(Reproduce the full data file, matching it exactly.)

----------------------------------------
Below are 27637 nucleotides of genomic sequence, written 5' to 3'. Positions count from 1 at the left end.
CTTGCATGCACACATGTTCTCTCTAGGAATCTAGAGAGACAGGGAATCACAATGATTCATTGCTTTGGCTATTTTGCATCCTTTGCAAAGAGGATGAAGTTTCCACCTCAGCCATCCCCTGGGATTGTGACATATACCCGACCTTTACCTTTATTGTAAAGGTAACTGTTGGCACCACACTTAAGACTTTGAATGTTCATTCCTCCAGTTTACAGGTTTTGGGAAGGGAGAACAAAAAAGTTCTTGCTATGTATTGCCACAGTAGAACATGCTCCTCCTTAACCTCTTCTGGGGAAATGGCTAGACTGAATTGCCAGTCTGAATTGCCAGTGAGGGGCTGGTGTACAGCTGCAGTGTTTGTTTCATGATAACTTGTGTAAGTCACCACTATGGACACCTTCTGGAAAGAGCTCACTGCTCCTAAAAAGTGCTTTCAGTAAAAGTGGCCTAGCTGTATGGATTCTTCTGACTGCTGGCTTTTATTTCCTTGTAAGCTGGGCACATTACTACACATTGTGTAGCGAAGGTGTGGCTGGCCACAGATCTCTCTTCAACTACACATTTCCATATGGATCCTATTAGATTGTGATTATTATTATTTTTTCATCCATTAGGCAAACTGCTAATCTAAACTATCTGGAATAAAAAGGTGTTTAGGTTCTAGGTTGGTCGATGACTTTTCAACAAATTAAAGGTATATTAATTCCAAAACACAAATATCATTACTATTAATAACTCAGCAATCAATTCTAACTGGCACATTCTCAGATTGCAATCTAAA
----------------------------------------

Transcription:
Below are 27637 nucleotides of genomic sequence, written 5' to 3'. Positions count from 1 at the left end.
CTTGCATGCACACATGTTCTCTCTAGGAATCTAGAGAGACAGGGAATCACAATGATTCATTGCTTTGGCTATTTTGCATCCTTTGCAAAGAGGATGAAGTTTCCACCTCAGCCATCCCCTGGGATTGTGACATATACCCGACCTTTACCTTTATTGTAAAGGTAACTGTTGGCACCACACTTAAGACTTTGAATGTTCATTCCTCCAGTTTACAGGTTTTGGGAAGGGAGAACAAAAAAGTTCTTGCTATGTATTGCCACAGTAGAACATGCTCCTCCTTAACCTCTTCTGGGGAAATGGCTAGACTGAATTGCCAGTCTGAATTGCCAGTGAGGGGCTGGTGTACAGCTGCAGTGTTTGTTTCATGATAACTTGTGTAAGTCACCACTATGGACACCTTCTGGAAAGAGCTCACTGCTCCTAAAAAGTGCTTTCAGTAAAAGTGGCCTAGCTGTATGGATTCTTCTGACTGCTGGCTTTTATTTCCTTGTAAGCTGGGCACATTACTACACATTGTGTAGCGAAGGTGTGGCTGGCCACAGATCTCTCTTCAACTACACATTTCCATATGGATCCTATTAGATTGTGATTATTATTATTTTTTCATCCATTAGGCAAACTGCTAATCTAAACTATCTGGAATAAAAAGGTGTTTAGGTTCTAGGTTGGTCGATGACTTTTCAACAAATTAAAGGTATATTAATTCCAAAACACAAATATCATTACTATTAATAACTCAGCAATCAATTCTAACTGGCACATTCTCAGATTGCAATCTAAA